With news of the new spending bill, my day is going a lot better than Foyle’s.

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Nice overhead shot of Foyle/Michael Kitchen seated with an open leg cross, a departure from his customary leg cross:

How should men cross their legs? The J Norman Post lifestyle guide answered the question — back when the POTUS was a man of respect and a model of propriety befitting the office he was holding.

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Martin maniacally seizes upon the goals of the National Front to a degree that’s too extreme even for Tom Bates.

How far are today’s resurgent right wing and its supporters willing to go?

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I wonder what the winning caption for this photo was:

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I remember wondering when I read The Velvet Onion interview with Rhys Thomas whether he had Michael Kitchen in mind:

Speaking of funny stuff, what’s next for you post-Pern?
A comedy drama called Trailer Park which has been around for ages, but is finally happening. I am going to write that, for the makers of [BBC One drama] The A Word. The plan is to get some of the Pern cast in that, but in new roles.

Been around since at least as far back as 2010 when this teaser was uploaded. At the time, RT was working on something different for MK. What ever happened to Vigilantes?

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From an interview with Margaret Atwood in the Calgary Herald:

Asked if she binge-watches series, Atwood said she does, but with boxed DVD sets.

“What we just finished was an English series called ‘Foyle’s War,’ set in (the Second World War). It’s very good,” she said.

She added with her signature wry wit: “People of our generation like it because we recognize all the outfits. We were there.”

“Foyle’s War” is a far cry from “The Handmaid’s Tale“, but each in its way is scarily relevant today at a time when the dark undercurrents of society are coming to the fore.

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Celebrating this Earth Day and the March for Science with Faraday’s Dream (YouTube link via the FWAS), a short drama documentary in which a dreamy Michael Kitchen portrays the brilliant English scientist, Michael Faraday. Released in 1991 in honor of the 200th anniversary of Faraday’s birth (also the year his image was placed on the £20 note that remained in circulation until 2001), the film won the top four awards at the International Science Film Festival.

Were he alive today, the civic-minded Faraday would no doubt be appalled by the Trump administration’s reliance on “alternative facts” and its concerted attack on science and the environment. Alan Hirshfeld, the author of The Electric Life of Michael Faraday, writes in the book’s preface that Faraday was a powerful advocate for “science education and environmental responsibilty,” using his prestige to denounce “the public’s propensity toward superstition and pseudoscience” and to campaign for urban pollution mitigation.

In showcasing the great Victorian scientist’s charisma, good humor, and relentless enthusiasm for scientific exploration and education, Michael Kitchen makes the perfect on-screen Faraday.

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Faraday and his wife sadly could not have children of their own, but unlike the fictional childless marriages depicted in several of Michael Kitchen’s other films, the Faradays remained devoted to each other and made the best of their situation by often hosting their nieces and nephews. What fun to see Michael Kitchen playing a man with such an affinity for kids.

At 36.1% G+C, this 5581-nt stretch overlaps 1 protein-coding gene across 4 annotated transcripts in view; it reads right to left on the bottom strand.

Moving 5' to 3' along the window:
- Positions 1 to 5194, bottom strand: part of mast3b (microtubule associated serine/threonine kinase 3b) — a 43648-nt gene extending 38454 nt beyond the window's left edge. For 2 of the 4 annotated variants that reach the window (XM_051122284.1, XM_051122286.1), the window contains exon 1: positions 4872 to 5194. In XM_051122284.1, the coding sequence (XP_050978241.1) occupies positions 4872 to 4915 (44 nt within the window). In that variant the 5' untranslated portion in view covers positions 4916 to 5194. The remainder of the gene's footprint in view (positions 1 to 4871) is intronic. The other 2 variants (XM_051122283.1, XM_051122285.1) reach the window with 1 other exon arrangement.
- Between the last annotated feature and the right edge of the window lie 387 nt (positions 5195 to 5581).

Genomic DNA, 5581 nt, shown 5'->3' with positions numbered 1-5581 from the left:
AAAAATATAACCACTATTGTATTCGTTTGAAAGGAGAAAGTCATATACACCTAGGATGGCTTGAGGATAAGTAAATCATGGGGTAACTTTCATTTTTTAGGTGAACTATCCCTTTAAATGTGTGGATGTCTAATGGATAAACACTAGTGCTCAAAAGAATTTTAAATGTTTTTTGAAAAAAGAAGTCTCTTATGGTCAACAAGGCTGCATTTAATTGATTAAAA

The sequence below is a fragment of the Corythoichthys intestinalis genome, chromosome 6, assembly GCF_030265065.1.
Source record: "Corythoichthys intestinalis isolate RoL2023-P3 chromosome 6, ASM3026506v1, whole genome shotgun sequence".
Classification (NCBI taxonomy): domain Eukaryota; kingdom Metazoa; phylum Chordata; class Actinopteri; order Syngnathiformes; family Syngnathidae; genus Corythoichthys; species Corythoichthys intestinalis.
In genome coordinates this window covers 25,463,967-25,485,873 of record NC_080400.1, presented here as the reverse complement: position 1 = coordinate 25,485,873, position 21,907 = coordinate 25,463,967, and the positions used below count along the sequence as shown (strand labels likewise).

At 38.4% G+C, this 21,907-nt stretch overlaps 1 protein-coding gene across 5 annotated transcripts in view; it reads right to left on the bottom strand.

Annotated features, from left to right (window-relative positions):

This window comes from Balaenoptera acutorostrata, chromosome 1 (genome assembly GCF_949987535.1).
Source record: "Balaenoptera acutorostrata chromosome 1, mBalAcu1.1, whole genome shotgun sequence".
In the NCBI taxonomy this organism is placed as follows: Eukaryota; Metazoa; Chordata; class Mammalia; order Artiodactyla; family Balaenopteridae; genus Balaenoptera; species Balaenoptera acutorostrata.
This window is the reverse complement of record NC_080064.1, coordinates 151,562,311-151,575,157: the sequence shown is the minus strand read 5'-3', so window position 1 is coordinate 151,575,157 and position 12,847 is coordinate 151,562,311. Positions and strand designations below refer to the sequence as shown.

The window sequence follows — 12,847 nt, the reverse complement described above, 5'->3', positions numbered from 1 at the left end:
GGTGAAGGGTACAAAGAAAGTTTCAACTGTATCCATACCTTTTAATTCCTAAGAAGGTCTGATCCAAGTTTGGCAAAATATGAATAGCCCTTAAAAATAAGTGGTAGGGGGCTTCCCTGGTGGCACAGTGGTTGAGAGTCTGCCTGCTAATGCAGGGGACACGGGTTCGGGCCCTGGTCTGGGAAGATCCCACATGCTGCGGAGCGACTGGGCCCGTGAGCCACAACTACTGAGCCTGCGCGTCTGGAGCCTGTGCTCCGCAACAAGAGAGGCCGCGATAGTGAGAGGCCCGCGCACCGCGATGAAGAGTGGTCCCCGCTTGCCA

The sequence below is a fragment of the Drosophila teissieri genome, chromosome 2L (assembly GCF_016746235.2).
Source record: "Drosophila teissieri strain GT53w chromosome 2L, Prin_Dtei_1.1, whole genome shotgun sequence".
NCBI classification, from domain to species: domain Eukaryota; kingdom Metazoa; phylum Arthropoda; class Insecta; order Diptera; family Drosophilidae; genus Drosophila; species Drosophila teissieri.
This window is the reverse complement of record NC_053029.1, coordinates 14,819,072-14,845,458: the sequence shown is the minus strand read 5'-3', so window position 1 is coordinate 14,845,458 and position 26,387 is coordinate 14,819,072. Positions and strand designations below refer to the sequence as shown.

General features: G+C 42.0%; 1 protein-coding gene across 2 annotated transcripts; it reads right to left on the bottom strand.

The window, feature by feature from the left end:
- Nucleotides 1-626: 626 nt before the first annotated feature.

Sarah Faraday was played by Ann Penfold, who was Anne opposite MK’s Branwell. Same time period depicted, but thank goodness the long, bushy sideburns fashionable then were toned down for Michael Kitchen’s Faraday.

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Faraday’s nieces were lucky to live with an uncle who
valued their education, rare for girls at that time. Here Michael Kitchen endearingly captures the delight Faraday takes in demonstrating to his young, in-house audience
the generation of electricity from a battery.

And later he unveils to them his groundbreaking electric motor based on electromagnetic rotation:





The open dish of mercury, though. Yikes. Faraday’s regular exposure to mercury while conducting experiments could be why he suffered from headaches and memory loss later in life.

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Remember the glass rod and the feather? A magnet is much heavier than a feather, isn’t it?

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Faraday understandably rushes to publish his exciting findings on electromagnetic rotation, with the unfortunate result of ruffling the feathers of some of his colleagues, including his mentor Humphry Davy.

Ten years later in 1831, Faraday achieves another momentous breakthrough, the discovery of magnetic induction.

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One doesn’t usually think of scientists as devout Christians, but Faraday certainly fell into the category as does the evangelical climate scientist, Katharine Hayhoe, whom I came across in this New Yorker podcast. At the end of the compelling piece when asked how successful she’s been in converting evangelicals skeptical of climate change, Hayhoe responds that “for every one letter or comment or email I get saying, ‘Well, you’re not a real scientist because you’re a Christian,’ I get about a hundred saying, ‘Well, you’re not a real Christian because you’re a scientist.'” I’d like to see them try telling Michael Faraday that science and religion are mutually exclusive. Such abhorrent close-mindedness and antagonism toward scientists make the promotion and popularization of science all the more important.

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